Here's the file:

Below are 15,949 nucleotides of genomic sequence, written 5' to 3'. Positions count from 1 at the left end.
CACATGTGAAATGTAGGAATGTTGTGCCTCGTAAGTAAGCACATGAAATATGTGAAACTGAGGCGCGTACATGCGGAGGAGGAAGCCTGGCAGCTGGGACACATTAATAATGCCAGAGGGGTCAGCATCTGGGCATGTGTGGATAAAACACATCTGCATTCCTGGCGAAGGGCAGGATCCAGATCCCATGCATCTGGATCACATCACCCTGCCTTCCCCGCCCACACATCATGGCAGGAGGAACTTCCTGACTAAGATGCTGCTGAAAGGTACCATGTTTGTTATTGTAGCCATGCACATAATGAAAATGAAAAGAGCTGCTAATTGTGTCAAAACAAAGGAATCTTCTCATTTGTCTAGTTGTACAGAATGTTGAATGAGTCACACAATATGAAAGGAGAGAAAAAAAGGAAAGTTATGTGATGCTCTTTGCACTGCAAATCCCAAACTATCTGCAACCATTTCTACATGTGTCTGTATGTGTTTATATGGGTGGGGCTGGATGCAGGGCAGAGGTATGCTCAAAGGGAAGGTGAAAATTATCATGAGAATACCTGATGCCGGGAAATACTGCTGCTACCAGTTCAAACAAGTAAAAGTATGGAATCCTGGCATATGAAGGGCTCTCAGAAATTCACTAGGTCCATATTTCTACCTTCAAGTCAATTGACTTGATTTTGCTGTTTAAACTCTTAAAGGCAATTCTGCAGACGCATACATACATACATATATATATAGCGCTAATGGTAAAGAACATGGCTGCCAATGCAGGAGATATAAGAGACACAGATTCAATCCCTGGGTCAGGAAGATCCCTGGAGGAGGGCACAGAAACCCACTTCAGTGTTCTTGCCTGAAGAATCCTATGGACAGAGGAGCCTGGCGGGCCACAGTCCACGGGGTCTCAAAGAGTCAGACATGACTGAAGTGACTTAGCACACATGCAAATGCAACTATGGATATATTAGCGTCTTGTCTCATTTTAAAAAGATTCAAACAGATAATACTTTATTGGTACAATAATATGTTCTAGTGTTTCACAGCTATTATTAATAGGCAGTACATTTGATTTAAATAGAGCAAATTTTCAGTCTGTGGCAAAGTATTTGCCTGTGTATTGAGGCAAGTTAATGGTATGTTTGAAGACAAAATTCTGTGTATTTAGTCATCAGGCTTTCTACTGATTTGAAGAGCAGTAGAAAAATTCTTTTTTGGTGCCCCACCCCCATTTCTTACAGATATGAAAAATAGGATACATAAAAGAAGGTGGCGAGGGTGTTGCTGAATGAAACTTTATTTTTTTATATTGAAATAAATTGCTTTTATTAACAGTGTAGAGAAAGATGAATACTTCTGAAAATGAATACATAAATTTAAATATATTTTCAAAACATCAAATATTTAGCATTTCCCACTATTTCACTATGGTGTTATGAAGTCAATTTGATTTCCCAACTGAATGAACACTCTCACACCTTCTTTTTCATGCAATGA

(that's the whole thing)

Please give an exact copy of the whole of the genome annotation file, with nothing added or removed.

Below are 15,949 nucleotides of genomic sequence, written 5' to 3'. Positions count from 1 at the left end.
CACATGTGAAATGTAGGAATGTTGTGCCTCGTAAGTAAGCACATGAAATATGTGAAACTGAGGCGCGTACATGCGGAGGAGGAAGCCTGGCAGCTGGGACACATTAATAATGCCAGAGGGGTCAGCATCTGGGCATGTGTGGATAAAACACATCTGCATTCCTGGCGAAGGGCAGGATCCAGATCCCATGCATCTGGATCACATCACCCTGCCTTCCCCGCCCACACATCATGGCAGGAGGAACTTCCTGACTAAGATGCTGCTGAAAGGTACCATGTTTGTTATTGTAGCCATGCACATAATGAAAATGAAAAGAGCTGCTAATTGTGTCAAAACAAAGGAATCTTCTCATTTGTCTAGTTGTACAGAATGTTGAATGAGTCACACAATATGAAAGGAGAGAAAAAAAGGAAAGTTATGTGATGCTCTTTGCACTGCAAATCCCAAACTATCTGCAACCATTTCTACATGTGTCTGTATGTGTTTATATGGGTGGGGCTGGATGCAGGGCAGAGGTATGCTCAAAGGGAAGGTGAAAATTATCATGAGAATACCTGATGCCGGGAAATACTGCTGCTACCAGTTCAAACAAGTAAAAGTATGGAATCCTGGCATATGAAGGGCTCTCAGAAATTCACTAGGTCCATATTTCTACCTTCAAGTCAATTGACTTGATTTTGCTGTTTAAACTCTTAAAGGCAATTCTGCAGACGCATACATACATACATATATATATAGCGCTAATGGTAAAGAACATGGCTGCCAATGCAGGAGATATAAGAGACACAGATTCAATCCCTGGGTCAGGAAGATCCCTGGAGGAGGGCACAGAAACCCACTTCAGTGTTCTTGCCTGAAGAATCCTATGGACAGAGGAGCCTGGCGGGCCACAGTCCACGGGGTCTCAAAGAGTCAGACATGACTGAAGTGACTTAGCACACATGCAAATGCAACTATGGATATATTAGCGTCTTGTCTCATTTTAAAAAGATTCAAACAGATAATACTTTATTGGTACAATAATATGTTCTAGTGTTTCACAGCTATTATTAATAGGCAGTACATTTGATTTAAATAGAGCAAATTTTCAGTCTGTGGCAAAGTATTTGCCTGTGTATTGAGGCAAGTTAATGGTATGTTTGAAGACAAAATTCTGTGTATTTAGTCATCAGGCTTTCTACTGATTTGAAGAGCAGTAGAAAAATTCTTTTTTGGTGCCCCACCCCCATTTCTTACAGATATGAAAAATAGGATACATAAAAGAAGGTGGCGAGGGTGTTGCTGAATGAAACTTTATTTTTTTATATTGAAATAAATTGCTTTTATTAACAGTGTAGAGAAAGATGAATACTTCTGAAAATGAATACATAAATTTAAATATATTTTCAAAACATCAAATATTTAGCATTTCCCACTATTTCACTATGGTGTTATGAAGTCAATTTGATTTCCCAACTGAATGAACACTCTCACACCTTCTTTTTCATGCAATGA